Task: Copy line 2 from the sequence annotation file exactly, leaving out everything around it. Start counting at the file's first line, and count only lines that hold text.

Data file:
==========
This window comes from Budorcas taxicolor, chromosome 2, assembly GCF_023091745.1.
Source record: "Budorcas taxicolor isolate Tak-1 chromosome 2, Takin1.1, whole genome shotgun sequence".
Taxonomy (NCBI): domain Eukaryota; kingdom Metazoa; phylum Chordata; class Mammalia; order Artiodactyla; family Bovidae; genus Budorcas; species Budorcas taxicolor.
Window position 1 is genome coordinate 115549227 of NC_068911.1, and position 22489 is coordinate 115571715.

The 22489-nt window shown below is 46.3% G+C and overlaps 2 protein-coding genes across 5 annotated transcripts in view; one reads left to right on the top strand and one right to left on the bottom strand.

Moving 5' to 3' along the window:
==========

Source record: "Budorcas taxicolor isolate Tak-1 chromosome 2, Takin1.1, whole genome shotgun sequence".